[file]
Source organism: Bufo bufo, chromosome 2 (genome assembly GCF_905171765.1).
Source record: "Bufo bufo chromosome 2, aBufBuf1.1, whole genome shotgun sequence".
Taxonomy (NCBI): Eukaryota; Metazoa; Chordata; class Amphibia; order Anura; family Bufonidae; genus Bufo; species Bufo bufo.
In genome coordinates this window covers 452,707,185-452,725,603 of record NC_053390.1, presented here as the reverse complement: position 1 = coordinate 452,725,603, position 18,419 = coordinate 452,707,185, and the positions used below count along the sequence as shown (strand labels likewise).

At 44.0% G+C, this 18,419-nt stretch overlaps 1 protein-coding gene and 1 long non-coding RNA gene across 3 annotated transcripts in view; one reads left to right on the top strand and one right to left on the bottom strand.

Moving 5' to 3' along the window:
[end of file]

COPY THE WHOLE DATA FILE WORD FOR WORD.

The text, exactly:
Source organism: Bufo bufo, chromosome 2 (genome assembly GCF_905171765.1).
Source record: "Bufo bufo chromosome 2, aBufBuf1.1, whole genome shotgun sequence".
Taxonomy (NCBI): Eukaryota; Metazoa; Chordata; class Amphibia; order Anura; family Bufonidae; genus Bufo; species Bufo bufo.
In genome coordinates this window covers 452,707,185-452,725,603 of record NC_053390.1, presented here as the reverse complement: position 1 = coordinate 452,725,603, position 18,419 = coordinate 452,707,185, and the positions used below count along the sequence as shown (strand labels likewise).

At 44.0% G+C, this 18,419-nt stretch overlaps 1 protein-coding gene and 1 long non-coding RNA gene across 3 annotated transcripts in view; one reads left to right on the top strand and one right to left on the bottom strand.

Moving 5' to 3' along the window: